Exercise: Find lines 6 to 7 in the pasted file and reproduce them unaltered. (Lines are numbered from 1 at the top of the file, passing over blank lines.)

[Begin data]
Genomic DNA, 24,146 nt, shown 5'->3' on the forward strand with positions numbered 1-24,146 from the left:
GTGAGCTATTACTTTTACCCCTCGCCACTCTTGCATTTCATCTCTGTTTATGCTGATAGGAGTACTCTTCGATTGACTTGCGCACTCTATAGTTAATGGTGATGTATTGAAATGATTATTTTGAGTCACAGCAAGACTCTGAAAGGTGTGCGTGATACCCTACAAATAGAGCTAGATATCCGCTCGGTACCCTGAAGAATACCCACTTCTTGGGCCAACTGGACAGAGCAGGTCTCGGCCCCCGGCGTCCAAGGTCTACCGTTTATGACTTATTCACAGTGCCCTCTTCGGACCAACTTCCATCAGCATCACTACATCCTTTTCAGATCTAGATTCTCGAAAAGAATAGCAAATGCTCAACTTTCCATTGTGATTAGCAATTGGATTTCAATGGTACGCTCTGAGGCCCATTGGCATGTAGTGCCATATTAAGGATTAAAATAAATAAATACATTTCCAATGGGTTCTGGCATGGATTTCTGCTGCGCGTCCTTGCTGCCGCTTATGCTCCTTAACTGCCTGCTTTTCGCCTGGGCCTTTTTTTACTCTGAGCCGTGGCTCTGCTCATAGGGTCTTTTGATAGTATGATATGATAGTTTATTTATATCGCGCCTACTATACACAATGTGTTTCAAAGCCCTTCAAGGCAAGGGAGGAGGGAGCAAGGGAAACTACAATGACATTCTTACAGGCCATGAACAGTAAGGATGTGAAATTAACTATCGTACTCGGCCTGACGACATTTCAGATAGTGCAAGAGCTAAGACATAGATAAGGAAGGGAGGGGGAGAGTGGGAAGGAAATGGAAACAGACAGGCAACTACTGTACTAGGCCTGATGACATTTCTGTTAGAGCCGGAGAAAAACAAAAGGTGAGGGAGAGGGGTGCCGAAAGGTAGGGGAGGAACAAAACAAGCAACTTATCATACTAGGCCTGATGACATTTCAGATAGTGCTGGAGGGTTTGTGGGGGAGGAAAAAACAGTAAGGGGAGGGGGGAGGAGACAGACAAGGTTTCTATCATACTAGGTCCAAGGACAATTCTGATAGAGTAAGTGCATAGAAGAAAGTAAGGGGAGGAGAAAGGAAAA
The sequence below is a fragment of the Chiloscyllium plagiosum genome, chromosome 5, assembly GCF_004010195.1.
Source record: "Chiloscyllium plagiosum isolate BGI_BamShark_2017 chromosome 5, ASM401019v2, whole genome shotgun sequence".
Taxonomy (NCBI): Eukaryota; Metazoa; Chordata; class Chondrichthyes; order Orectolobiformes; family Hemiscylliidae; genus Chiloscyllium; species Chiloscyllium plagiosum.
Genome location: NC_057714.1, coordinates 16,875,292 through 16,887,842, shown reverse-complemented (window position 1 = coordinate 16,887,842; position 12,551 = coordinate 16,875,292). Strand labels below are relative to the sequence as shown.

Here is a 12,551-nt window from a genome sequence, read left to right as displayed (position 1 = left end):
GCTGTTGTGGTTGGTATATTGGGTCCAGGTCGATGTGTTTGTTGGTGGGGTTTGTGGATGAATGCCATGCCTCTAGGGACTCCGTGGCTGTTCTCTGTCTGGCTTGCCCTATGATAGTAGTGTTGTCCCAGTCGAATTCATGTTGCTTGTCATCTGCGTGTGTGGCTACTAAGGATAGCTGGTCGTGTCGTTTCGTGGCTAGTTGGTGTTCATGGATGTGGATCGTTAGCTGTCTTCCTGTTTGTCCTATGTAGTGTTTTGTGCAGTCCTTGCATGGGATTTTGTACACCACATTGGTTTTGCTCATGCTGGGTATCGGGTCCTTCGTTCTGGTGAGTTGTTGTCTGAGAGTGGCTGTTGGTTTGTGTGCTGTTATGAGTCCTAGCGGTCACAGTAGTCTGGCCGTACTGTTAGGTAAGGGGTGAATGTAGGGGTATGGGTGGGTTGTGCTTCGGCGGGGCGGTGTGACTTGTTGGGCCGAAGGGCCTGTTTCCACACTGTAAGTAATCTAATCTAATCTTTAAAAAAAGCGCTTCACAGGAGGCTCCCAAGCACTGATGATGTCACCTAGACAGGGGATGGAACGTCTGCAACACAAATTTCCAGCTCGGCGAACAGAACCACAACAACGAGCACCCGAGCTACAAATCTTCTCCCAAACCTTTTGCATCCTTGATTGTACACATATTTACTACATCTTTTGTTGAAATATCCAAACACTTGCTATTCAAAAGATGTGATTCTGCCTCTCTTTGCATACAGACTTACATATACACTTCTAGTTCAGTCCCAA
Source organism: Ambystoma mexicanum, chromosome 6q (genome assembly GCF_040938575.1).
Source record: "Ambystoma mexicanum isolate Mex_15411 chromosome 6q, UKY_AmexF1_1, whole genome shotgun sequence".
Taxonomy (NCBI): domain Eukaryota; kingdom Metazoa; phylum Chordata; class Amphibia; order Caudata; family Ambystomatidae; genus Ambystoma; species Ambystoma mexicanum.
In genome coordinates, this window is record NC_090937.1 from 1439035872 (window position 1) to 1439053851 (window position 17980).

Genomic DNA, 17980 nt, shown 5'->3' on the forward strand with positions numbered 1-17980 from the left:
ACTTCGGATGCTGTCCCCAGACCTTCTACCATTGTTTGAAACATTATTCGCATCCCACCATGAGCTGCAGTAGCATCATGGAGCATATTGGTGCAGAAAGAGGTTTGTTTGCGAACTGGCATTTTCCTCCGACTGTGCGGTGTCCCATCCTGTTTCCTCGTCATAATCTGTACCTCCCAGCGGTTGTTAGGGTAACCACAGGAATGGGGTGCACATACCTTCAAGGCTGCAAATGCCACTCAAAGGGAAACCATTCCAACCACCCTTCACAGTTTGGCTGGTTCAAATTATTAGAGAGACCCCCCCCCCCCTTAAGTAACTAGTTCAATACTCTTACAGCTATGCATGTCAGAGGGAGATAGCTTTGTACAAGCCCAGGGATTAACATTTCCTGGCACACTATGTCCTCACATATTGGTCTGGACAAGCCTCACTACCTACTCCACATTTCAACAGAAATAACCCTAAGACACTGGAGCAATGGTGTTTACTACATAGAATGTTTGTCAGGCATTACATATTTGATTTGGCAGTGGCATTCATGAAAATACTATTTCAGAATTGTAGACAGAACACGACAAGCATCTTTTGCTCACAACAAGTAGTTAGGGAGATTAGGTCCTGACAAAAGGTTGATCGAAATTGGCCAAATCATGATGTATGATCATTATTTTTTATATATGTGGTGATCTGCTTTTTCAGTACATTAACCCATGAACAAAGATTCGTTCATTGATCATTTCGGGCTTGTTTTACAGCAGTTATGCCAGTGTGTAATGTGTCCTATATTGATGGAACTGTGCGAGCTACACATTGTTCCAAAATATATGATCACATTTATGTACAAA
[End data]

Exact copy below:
Genome location: NC_057714.1, coordinates 16,875,292 through 16,887,842, shown reverse-complemented (window position 1 = coordinate 16,887,842; position 12,551 = coordinate 16,875,292). Strand labels below are relative to the sequence as shown.

Here is a 12,551-nt window from a genome sequence, read left to right as displayed (position 1 = left end):